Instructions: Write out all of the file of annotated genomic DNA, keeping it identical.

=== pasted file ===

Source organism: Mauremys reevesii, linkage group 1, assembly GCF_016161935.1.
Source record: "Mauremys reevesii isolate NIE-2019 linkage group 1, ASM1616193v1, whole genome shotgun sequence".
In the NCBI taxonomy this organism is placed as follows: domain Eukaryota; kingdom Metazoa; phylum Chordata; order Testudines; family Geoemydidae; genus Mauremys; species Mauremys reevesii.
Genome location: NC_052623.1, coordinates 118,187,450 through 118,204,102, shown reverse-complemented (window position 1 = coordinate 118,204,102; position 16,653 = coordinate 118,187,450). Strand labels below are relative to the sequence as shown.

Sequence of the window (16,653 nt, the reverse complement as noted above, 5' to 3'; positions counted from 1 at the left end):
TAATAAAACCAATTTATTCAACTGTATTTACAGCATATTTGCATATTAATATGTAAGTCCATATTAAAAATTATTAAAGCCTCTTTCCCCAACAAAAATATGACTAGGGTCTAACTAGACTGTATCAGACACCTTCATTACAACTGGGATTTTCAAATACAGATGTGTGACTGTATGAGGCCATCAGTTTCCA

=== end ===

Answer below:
Source organism: Mauremys reevesii, linkage group 1, assembly GCF_016161935.1.
Source record: "Mauremys reevesii isolate NIE-2019 linkage group 1, ASM1616193v1, whole genome shotgun sequence".
In the NCBI taxonomy this organism is placed as follows: domain Eukaryota; kingdom Metazoa; phylum Chordata; order Testudines; family Geoemydidae; genus Mauremys; species Mauremys reevesii.
Genome location: NC_052623.1, coordinates 118,187,450 through 118,204,102, shown reverse-complemented (window position 1 = coordinate 118,204,102; position 16,653 = coordinate 118,187,450). Strand labels below are relative to the sequence as shown.

Sequence of the window (16,653 nt, the reverse complement as noted above, 5' to 3'; positions counted from 1 at the left end):
TAATAAAACCAATTTATTCAACTGTATTTACAGCATATTTGCATATTAATATGTAAGTCCATATTAAAAATTATTAAAGCCTCTTTCCCCAACAAAAATATGACTAGGGTCTAACTAGACTGTATCAGACACCTTCATTACAACTGGGATTTTCAAATACAGATGTGTGACTGTATGAGGCCATCAGTTTCCA